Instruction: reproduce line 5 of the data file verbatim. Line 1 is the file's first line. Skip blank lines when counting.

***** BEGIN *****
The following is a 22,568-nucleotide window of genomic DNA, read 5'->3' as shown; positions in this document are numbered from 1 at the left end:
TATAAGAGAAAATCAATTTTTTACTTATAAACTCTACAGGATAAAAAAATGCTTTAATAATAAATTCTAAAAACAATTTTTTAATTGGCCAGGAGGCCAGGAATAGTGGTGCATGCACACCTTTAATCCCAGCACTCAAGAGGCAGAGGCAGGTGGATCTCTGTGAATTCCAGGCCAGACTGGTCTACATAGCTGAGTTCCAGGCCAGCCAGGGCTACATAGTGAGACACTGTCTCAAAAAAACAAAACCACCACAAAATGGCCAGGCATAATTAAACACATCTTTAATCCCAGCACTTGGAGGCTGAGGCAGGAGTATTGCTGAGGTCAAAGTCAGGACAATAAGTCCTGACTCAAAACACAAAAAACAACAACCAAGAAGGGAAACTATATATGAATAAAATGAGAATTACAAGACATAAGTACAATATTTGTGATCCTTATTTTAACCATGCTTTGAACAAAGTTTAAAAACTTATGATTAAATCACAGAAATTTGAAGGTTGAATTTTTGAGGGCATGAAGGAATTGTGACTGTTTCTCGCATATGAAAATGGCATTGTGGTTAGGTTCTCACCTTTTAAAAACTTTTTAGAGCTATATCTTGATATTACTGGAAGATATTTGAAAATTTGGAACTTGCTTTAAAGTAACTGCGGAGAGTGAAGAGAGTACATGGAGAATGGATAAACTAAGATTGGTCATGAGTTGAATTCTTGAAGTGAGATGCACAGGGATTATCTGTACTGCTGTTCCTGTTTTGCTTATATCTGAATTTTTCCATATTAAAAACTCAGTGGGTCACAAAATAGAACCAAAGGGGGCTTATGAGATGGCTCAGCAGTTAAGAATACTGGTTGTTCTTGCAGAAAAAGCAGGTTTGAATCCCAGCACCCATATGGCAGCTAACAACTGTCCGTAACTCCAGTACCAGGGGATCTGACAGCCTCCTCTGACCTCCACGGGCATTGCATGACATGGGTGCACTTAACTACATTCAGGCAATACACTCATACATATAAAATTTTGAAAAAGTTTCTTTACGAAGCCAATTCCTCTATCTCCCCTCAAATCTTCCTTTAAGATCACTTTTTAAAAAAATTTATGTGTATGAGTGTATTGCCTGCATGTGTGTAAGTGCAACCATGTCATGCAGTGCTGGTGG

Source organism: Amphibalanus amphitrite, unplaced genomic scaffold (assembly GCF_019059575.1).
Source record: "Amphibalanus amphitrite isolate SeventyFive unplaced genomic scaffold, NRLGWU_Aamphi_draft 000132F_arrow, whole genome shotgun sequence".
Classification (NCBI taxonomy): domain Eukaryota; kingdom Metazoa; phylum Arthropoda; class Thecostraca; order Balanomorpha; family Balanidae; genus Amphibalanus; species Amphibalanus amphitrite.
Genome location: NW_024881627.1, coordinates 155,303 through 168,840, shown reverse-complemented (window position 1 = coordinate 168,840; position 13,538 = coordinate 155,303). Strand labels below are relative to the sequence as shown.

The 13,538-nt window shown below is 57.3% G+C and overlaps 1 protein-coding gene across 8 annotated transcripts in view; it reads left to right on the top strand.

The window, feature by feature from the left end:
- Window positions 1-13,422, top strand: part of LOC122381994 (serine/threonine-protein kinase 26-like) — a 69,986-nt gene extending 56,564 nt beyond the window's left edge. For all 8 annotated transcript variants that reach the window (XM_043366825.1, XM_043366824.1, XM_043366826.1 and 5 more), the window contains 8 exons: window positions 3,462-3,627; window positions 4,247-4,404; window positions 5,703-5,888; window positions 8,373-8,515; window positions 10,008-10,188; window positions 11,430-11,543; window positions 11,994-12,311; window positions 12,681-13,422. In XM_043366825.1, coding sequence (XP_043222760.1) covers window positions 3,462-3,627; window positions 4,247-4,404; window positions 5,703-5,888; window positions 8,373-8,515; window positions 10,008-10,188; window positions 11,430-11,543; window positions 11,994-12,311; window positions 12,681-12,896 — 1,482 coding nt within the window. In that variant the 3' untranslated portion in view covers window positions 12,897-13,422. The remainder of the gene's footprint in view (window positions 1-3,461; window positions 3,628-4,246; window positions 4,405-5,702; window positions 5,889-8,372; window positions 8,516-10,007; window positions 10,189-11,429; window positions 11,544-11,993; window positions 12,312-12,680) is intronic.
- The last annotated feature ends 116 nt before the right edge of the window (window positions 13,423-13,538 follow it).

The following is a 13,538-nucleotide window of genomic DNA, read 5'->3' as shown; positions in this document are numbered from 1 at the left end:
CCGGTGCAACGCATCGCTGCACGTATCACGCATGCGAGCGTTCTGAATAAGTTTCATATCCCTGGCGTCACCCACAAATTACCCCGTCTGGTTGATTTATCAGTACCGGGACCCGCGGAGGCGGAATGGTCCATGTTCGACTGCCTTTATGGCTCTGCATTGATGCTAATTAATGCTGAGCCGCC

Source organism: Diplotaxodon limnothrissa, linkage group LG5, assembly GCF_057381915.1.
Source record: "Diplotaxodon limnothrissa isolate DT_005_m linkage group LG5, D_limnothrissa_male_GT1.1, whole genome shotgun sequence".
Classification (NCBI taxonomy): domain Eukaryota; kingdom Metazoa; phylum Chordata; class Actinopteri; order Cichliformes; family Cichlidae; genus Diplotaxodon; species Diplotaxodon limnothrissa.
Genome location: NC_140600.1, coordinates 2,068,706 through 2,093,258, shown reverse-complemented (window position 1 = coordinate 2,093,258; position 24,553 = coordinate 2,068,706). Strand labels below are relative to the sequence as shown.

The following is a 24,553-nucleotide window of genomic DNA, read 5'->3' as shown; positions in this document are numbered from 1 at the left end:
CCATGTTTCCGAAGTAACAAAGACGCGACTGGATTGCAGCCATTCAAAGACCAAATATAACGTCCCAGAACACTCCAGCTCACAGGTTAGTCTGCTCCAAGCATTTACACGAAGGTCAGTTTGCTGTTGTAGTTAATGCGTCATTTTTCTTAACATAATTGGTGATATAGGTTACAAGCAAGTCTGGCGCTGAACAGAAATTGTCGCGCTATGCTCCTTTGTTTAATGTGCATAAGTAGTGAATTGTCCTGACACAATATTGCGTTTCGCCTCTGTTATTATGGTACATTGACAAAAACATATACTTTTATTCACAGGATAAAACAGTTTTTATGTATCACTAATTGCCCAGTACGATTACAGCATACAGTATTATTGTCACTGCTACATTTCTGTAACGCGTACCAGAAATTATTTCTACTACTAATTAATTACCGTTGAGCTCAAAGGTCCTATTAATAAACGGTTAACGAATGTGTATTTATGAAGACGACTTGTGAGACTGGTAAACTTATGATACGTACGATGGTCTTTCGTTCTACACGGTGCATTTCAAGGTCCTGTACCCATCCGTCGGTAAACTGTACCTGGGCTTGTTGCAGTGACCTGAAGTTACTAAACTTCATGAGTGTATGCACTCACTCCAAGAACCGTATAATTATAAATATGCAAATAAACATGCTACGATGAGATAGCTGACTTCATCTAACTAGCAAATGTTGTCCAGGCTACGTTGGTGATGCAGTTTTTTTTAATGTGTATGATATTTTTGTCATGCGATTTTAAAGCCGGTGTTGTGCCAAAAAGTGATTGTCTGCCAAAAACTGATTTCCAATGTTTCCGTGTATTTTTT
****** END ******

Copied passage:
Classification (NCBI taxonomy): domain Eukaryota; kingdom Metazoa; phylum Arthropoda; class Thecostraca; order Balanomorpha; family Balanidae; genus Amphibalanus; species Amphibalanus amphitrite.